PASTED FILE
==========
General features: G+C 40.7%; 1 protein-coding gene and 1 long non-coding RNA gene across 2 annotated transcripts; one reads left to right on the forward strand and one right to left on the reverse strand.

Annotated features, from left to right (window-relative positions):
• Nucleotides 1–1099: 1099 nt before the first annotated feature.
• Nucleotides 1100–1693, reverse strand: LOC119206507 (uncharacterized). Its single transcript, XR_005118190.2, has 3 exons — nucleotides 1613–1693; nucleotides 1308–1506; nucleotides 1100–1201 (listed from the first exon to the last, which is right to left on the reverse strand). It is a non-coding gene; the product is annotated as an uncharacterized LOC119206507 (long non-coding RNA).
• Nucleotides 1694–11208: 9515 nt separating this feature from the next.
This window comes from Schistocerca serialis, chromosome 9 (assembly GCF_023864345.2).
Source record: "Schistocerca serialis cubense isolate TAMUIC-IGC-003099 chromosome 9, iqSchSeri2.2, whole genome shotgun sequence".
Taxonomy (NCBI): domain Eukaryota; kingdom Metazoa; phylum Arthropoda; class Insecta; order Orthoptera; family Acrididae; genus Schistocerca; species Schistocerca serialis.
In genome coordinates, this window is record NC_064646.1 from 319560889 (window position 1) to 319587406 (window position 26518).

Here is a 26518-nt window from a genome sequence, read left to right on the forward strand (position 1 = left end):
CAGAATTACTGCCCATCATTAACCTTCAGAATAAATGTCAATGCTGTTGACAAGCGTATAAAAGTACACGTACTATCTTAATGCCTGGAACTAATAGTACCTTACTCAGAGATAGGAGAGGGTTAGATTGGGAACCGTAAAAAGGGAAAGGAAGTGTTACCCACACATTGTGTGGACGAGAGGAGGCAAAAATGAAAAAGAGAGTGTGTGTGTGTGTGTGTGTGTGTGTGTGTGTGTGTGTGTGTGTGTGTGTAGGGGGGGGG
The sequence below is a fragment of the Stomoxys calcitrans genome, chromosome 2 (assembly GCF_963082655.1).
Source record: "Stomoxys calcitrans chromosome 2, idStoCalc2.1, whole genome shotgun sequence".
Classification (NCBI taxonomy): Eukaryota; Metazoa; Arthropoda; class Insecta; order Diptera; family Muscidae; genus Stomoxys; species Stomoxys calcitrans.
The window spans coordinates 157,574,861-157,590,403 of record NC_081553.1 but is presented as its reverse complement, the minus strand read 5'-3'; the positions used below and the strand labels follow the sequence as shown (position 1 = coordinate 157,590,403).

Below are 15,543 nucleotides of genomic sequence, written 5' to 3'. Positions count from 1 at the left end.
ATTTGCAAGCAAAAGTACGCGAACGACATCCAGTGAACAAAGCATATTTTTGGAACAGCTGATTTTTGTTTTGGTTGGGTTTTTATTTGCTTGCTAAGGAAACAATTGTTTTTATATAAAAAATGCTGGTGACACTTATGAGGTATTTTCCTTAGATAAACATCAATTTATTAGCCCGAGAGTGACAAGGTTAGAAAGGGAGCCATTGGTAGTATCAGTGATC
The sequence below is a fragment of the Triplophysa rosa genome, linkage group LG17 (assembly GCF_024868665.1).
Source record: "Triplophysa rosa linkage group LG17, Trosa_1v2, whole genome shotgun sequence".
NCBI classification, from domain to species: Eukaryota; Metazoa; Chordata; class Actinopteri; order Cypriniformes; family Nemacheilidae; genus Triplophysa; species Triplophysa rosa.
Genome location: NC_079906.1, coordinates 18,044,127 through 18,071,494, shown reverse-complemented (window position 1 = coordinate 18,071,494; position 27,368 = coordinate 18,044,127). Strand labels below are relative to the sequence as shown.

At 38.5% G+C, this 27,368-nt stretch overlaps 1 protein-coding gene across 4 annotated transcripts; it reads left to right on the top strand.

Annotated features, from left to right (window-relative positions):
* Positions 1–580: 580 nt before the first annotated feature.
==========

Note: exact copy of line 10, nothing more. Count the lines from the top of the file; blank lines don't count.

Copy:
Here is a 26518-nt window from a genome sequence, read left to right on the forward strand (position 1 = left end):